Chhun liked to think of himself as more than just an accountant, and in a way he was. People told him their problems and brought him their green-card applications. They had him translate American bureaucratese into Cambodian. They asked him what to do when their sons joined local gangs. Eventually, all of his visitors handed over their financials, looked across the desk at the Cambodian-American with the thick glasses and gold rings on his fingers, and asked if he could get them a refund.
At the end of tax season, Chhun found himself alone, boxed in by lonely rows of file cabinets stuffed with paper-clipped tax returns. His thoughts returned, as they often did, to his birthplace, and atrocious images of his homeland flashed through his mind. He’d shake his head and ask “Why?,” addressing the God he’d embraced in a refugee-camp baptism 16 years before. Why couldn’t the people back home have democracy, capitalism, and peace, like his adopted country?
One afternoon at lunch, Chhun sat in his office watching the latest violence unfold in his native Cambodia. Prime Minister Hun Sen had taken power in a bloody coup in July 1997. Tanks had rolled into the streets of Phomn Penh, and gun battles raged for three days. The prime minister had recently held new elections, which were marred by bribes, voter intimidation, and killings. During protests in the aftermath, four people died and scores more were injured.
Watching the broadcast of these demonstrators being brutalized, Chhun was suddenly transported back in time. Memories of different oppressors, clad in the black pajamas of Pol Pot’s genocidal Khmer Rouge army, filled his mind. He remembered slaving with massive work crews digging irrigation ditches, eating leaves and grasshoppers to fill his empty stomach. He thought of the skulls and bones he’d seen in a muddy pond where he’d stopped one scorching day for a drink of water. He flashed back to the murder of his father.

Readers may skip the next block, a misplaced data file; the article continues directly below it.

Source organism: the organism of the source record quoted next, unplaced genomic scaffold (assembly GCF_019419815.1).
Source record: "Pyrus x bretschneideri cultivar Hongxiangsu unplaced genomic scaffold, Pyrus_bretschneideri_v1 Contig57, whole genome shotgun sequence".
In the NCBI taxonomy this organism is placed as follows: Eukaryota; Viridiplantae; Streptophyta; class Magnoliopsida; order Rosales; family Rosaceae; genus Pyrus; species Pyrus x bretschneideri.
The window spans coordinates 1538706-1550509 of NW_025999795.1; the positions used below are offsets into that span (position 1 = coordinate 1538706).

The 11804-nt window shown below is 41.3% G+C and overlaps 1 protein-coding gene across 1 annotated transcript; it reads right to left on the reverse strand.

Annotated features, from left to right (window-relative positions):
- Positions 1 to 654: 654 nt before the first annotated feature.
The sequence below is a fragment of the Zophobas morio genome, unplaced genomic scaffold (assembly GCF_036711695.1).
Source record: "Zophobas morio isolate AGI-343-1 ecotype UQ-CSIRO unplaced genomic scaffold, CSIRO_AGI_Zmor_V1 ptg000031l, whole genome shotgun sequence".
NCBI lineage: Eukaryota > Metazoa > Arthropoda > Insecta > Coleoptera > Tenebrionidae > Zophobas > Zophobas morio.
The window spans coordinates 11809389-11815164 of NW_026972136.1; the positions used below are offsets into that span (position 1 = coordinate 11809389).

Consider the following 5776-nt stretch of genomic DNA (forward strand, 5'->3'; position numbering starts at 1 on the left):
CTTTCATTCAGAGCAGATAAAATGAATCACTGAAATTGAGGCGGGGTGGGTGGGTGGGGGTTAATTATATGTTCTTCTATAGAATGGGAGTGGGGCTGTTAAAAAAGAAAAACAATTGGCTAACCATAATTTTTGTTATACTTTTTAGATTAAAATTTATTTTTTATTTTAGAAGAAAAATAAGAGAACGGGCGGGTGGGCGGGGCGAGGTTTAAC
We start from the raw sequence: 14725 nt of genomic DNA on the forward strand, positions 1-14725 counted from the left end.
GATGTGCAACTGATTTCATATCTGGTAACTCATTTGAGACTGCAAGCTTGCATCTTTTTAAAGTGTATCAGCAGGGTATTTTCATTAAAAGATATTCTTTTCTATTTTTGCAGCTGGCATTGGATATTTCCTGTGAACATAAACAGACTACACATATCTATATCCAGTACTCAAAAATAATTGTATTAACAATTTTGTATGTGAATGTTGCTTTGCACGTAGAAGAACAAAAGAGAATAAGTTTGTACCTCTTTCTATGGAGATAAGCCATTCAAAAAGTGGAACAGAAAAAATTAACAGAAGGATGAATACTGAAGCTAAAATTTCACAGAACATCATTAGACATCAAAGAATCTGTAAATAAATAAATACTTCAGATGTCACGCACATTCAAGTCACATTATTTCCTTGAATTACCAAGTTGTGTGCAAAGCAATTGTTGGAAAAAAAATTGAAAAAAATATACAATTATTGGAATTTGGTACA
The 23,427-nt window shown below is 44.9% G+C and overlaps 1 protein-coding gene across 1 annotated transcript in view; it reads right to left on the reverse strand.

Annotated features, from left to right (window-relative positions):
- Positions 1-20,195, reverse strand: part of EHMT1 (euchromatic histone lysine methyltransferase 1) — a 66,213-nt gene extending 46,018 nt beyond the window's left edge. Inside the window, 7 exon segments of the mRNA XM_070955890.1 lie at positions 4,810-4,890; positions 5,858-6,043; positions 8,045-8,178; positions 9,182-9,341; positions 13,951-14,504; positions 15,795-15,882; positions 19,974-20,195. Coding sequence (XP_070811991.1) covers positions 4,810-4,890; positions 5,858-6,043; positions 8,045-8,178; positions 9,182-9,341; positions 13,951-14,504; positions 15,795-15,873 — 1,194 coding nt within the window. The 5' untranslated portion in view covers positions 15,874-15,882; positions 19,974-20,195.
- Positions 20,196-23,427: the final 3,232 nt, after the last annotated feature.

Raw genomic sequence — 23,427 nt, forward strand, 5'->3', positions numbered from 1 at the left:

These thoughts stayed with him as he locked up his fluorescent-lit office, climbed into his white BMW 745i, and headed home to a two-story house on the other side of town. The images of violence intruded upon him that night as a waitress poured red wine in his glass and cut off bloody slabs of top sirloin at his table at Green Field Churrascaria, the barn-like Brazilian barbecue joint where he took his kids to eat on special occasions. After he returned home, those same thoughts kept him awake.
That night, the 42-year-old accountant made his decision, one he later explained was inspired in part by Mel Gibson’s portrayal of the skirted William Wallace, face streaked with war paint, sword glinting in defiance as he charged English oppressors in the movie Braveheart. It was a choice that would enrage one of Asia’s longest-serving strong men, cause countless headaches for U.S. diplomats, and culminate in a pitched early morning battle in the streets on the other side of the globe.
Chhun decided that he would overthrow the Cambodian government. He would become a man who ran the typical immigrant journey in reverse, and unmake the American dream he'd struggled to create
This piece is an excerpt from The Accidental Terrorist by Adam Piore. The full ebook single is available for sale from The Atavist, through Kindle Singles, iBooks, The Atavist app, and other outlets via The Atavist website.